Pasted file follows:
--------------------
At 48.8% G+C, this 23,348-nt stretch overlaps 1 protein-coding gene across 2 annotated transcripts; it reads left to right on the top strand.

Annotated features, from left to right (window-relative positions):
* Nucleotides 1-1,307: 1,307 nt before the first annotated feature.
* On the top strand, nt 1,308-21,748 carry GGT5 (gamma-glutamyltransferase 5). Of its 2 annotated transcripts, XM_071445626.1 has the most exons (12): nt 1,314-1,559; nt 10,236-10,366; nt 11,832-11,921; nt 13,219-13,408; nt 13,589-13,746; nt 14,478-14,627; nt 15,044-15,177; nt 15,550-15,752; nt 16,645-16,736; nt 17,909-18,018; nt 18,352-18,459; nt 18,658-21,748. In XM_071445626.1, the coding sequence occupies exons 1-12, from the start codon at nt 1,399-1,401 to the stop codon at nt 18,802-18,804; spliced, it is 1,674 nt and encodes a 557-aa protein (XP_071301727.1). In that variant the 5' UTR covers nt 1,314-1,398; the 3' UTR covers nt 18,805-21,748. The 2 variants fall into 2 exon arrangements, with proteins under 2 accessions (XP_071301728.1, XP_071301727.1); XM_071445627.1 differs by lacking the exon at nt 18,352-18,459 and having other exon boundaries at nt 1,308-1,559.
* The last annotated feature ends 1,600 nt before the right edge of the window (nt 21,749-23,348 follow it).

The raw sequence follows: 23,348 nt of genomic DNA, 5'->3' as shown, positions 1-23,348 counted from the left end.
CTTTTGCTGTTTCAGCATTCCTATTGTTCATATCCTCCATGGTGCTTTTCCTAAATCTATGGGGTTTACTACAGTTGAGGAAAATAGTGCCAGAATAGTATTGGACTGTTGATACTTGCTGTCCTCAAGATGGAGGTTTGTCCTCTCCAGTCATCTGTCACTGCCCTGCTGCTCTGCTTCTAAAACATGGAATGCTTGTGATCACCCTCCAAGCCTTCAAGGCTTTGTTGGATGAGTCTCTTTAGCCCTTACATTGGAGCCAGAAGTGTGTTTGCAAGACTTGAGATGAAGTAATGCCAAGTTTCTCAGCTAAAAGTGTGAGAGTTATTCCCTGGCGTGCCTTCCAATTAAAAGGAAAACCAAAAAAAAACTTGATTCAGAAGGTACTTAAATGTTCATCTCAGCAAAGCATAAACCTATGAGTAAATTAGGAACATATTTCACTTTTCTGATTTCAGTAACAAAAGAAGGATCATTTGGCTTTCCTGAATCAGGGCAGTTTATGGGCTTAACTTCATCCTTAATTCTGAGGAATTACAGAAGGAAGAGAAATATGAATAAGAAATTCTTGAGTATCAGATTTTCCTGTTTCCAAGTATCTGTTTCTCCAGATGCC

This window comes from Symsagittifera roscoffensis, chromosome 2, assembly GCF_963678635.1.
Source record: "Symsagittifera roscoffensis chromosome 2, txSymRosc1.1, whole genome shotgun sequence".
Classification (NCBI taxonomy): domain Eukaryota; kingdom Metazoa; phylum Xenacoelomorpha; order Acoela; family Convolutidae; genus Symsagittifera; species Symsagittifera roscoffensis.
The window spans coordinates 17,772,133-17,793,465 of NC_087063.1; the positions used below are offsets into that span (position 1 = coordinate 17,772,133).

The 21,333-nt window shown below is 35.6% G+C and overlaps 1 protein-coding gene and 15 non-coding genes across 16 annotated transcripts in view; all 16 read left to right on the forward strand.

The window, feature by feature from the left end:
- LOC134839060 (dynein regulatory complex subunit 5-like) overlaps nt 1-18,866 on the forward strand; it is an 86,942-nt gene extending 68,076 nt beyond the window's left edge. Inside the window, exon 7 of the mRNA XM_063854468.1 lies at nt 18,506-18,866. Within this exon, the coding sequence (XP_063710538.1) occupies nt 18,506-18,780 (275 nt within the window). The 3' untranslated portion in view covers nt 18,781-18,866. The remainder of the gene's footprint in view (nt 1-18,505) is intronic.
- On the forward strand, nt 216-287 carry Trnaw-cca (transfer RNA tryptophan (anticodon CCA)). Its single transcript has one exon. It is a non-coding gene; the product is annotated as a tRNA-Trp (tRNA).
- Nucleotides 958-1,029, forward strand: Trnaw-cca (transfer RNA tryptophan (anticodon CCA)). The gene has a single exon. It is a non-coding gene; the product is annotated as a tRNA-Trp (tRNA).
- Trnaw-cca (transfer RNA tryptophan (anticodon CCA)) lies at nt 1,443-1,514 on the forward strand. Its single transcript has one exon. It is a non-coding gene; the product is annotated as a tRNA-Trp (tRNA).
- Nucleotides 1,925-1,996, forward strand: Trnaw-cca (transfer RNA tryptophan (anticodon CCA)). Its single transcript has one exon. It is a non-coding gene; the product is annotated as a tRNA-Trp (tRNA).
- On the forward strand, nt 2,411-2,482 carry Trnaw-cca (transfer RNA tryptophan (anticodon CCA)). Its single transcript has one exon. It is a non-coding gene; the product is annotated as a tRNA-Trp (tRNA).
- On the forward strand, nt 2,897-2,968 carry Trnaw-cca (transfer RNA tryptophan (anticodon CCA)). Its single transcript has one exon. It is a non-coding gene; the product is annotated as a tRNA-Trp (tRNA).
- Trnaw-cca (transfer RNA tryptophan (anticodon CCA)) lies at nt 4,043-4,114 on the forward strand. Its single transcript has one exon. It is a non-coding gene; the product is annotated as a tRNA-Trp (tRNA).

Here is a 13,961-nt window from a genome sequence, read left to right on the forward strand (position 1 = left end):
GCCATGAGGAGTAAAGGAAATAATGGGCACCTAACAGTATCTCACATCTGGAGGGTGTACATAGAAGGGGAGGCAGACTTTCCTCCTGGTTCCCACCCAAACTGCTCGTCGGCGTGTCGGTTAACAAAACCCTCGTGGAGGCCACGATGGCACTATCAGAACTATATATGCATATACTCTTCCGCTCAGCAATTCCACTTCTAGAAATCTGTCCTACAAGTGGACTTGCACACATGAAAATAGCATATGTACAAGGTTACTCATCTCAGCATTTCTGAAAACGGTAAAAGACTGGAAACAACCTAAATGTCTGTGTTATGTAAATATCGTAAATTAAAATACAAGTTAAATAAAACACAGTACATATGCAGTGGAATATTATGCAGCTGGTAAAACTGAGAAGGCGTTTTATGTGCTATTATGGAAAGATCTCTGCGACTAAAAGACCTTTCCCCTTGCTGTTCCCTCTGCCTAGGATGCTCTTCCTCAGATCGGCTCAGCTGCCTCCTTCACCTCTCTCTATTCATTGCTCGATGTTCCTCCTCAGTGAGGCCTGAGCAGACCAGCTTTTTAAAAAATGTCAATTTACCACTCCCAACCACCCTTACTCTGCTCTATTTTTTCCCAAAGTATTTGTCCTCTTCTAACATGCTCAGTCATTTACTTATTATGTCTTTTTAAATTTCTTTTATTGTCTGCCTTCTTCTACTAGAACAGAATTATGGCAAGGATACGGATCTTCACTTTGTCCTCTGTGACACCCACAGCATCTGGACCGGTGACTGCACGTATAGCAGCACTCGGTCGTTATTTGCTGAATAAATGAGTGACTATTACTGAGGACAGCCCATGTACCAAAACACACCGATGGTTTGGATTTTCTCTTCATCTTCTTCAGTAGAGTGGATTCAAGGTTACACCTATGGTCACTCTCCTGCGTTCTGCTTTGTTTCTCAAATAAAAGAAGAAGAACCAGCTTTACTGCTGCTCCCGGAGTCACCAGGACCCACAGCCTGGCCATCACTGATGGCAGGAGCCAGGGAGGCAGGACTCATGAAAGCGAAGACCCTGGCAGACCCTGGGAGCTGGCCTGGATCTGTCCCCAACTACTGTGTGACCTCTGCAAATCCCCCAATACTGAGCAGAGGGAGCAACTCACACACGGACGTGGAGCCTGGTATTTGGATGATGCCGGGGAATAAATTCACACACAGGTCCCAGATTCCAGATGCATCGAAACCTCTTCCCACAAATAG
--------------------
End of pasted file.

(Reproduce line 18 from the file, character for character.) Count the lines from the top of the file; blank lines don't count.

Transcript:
- Nucleotides 1,925-1,996, forward strand: Trnaw-cca (transfer RNA tryptophan (anticodon CCA)). Its single transcript has one exon. It is a non-coding gene; the product is annotated as a tRNA-Trp (tRNA).